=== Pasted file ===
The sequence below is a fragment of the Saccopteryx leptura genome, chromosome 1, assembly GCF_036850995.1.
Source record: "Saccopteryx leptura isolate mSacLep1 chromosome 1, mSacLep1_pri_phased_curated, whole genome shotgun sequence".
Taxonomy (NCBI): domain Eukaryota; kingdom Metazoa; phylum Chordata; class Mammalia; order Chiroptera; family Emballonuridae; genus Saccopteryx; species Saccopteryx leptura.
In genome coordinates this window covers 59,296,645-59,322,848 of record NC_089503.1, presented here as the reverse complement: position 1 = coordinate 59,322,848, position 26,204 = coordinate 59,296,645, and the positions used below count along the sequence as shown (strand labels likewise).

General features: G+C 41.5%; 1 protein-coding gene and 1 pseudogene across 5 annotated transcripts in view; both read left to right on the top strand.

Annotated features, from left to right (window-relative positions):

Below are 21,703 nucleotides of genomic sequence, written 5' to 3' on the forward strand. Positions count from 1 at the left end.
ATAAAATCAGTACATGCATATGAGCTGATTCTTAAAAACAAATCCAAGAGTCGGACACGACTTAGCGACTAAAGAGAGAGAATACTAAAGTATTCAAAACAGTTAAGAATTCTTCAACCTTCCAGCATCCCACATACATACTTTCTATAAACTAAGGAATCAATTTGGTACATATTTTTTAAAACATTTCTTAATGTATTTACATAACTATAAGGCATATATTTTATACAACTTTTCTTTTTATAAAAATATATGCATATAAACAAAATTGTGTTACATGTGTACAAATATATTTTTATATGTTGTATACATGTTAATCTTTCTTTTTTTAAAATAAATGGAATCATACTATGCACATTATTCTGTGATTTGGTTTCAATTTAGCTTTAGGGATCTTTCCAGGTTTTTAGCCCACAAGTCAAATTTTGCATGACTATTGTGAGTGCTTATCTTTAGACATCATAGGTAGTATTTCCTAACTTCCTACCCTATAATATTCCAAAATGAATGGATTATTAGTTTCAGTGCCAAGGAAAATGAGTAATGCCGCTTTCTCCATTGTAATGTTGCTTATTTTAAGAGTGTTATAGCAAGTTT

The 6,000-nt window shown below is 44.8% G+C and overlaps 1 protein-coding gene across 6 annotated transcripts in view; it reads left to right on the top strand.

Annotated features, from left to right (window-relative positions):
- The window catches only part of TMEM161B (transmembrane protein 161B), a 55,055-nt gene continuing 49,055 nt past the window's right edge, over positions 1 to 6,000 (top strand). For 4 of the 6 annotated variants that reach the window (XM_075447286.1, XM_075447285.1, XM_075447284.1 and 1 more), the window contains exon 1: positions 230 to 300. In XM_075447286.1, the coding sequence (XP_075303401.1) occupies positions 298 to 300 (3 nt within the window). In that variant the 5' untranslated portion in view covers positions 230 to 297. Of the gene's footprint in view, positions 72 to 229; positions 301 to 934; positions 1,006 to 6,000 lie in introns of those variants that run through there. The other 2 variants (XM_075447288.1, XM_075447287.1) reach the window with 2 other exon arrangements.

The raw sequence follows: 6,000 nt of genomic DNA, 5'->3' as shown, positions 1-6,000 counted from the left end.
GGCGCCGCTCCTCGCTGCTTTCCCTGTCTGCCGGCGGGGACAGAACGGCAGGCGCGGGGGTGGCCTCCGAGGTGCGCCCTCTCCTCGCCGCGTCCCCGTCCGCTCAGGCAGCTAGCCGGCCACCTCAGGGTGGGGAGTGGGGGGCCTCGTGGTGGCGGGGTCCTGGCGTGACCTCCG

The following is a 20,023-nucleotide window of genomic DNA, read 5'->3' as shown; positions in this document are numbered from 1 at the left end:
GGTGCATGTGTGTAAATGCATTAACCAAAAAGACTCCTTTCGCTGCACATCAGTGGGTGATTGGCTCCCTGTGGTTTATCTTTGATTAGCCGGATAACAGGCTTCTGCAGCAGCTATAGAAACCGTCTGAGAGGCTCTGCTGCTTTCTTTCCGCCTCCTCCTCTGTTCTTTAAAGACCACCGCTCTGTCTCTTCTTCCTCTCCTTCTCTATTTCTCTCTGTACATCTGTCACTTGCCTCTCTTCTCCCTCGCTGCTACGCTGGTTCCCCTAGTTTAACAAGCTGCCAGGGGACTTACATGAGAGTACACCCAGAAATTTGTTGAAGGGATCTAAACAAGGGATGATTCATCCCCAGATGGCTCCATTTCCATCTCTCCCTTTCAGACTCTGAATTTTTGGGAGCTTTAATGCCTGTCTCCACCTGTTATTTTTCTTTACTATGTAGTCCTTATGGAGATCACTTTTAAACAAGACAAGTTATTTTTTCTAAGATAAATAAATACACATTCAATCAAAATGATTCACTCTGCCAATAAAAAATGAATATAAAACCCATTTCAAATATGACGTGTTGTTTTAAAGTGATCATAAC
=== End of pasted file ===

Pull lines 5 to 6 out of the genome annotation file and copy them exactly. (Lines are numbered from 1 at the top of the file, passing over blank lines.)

General features: G+C 41.5%; 1 protein-coding gene and 1 pseudogene across 5 annotated transcripts in view; both read left to right on the top strand.

Annotated features, from left to right (window-relative positions):